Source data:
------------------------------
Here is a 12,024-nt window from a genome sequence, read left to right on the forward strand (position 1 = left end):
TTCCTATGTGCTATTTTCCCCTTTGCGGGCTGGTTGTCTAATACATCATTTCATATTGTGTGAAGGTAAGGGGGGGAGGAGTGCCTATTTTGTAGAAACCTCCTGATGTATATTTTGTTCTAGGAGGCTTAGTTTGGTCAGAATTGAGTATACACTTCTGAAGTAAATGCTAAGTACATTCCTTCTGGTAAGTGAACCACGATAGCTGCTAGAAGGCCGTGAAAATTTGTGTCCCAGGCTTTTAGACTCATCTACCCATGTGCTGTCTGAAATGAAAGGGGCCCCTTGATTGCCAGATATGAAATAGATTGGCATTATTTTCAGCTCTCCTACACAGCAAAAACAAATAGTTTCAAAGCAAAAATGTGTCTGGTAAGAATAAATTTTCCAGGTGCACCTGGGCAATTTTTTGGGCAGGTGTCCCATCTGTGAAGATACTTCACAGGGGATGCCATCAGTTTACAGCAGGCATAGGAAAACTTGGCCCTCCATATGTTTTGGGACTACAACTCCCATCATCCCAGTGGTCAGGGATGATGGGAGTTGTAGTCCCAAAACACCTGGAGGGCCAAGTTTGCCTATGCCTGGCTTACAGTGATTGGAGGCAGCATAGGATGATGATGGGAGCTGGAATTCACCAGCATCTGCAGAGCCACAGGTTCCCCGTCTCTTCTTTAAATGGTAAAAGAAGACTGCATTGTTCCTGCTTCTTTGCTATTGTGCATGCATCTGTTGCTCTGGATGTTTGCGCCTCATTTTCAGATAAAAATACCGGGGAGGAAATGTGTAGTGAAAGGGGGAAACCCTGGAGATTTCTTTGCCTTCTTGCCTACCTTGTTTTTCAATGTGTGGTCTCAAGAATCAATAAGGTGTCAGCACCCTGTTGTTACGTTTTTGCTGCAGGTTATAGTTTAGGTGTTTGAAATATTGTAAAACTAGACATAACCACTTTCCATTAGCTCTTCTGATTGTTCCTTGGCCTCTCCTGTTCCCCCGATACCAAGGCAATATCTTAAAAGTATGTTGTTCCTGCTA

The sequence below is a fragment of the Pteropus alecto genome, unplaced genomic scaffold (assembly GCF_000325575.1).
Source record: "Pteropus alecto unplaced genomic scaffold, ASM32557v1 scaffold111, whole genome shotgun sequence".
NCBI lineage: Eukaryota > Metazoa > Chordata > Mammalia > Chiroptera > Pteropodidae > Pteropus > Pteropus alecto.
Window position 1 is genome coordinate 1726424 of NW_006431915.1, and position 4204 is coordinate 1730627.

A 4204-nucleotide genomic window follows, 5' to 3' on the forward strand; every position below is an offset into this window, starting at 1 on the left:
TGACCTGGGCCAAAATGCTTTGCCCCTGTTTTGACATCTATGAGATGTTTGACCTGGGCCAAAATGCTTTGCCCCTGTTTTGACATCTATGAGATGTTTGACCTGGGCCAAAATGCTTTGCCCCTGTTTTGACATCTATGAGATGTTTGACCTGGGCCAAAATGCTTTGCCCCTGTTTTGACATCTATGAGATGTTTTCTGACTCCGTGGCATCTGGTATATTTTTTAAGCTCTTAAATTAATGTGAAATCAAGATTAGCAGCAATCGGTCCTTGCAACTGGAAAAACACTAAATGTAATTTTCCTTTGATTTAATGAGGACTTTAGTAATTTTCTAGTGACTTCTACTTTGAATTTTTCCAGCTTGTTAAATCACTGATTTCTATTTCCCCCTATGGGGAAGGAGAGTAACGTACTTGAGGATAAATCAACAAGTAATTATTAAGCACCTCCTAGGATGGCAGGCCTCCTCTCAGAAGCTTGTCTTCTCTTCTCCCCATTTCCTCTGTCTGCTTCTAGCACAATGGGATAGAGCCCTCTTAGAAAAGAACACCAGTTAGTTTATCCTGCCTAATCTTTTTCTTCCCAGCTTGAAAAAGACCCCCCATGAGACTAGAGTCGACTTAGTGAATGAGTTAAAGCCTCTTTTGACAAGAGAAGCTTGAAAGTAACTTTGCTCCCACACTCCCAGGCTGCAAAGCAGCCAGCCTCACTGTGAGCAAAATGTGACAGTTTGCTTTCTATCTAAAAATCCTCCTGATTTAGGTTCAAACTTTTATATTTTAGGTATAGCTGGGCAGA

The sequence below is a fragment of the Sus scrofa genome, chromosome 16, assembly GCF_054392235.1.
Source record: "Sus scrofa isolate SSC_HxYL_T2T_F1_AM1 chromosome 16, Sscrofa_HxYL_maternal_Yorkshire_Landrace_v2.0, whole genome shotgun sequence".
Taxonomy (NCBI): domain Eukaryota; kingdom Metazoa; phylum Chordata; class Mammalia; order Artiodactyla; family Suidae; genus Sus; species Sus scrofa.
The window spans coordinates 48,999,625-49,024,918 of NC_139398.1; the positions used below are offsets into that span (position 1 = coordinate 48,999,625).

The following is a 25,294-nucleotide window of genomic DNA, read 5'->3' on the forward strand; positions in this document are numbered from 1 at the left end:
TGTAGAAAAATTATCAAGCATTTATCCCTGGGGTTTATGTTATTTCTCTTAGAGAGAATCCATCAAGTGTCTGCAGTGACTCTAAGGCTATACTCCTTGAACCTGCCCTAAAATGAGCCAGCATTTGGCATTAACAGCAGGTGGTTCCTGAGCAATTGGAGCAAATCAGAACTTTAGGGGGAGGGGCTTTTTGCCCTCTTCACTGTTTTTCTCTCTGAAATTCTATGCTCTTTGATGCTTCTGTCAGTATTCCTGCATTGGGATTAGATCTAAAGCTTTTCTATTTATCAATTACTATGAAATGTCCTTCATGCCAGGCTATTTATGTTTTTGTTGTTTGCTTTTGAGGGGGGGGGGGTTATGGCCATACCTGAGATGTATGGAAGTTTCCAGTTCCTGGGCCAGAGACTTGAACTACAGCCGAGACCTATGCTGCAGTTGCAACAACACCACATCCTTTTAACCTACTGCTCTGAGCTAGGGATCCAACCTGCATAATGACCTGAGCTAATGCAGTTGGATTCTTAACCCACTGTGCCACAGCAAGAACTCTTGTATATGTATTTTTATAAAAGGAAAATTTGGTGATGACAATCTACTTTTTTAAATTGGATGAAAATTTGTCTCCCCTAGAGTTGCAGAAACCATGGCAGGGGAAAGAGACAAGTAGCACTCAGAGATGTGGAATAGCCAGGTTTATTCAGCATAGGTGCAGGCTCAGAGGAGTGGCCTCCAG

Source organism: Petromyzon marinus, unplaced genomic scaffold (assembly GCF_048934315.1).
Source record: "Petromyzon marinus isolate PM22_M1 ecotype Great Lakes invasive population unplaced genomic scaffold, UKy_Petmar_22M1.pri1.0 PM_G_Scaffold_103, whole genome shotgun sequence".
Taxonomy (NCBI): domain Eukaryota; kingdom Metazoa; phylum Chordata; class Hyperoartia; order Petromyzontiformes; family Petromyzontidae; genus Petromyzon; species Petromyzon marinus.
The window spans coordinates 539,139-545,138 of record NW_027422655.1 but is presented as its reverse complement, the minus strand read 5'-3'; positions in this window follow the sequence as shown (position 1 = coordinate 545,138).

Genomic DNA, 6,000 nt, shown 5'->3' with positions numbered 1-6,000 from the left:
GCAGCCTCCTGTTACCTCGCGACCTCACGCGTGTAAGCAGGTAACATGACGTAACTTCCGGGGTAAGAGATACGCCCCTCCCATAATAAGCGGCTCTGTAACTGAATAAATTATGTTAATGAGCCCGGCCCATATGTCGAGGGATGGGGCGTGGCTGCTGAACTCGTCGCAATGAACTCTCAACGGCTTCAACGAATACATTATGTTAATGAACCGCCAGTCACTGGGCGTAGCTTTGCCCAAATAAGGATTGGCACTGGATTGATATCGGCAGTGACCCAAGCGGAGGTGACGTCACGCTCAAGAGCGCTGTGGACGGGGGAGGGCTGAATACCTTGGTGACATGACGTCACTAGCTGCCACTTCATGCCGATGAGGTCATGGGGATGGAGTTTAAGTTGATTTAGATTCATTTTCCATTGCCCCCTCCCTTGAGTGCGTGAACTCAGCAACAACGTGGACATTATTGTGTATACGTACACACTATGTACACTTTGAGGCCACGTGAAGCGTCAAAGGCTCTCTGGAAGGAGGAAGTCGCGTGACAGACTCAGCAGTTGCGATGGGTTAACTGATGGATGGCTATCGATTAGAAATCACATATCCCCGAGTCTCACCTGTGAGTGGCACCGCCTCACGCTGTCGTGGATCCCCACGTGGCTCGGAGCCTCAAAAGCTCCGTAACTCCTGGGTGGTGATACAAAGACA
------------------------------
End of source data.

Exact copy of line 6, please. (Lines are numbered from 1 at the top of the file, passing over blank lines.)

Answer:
Window position 1 is genome coordinate 1726424 of NW_006431915.1, and position 4204 is coordinate 1730627.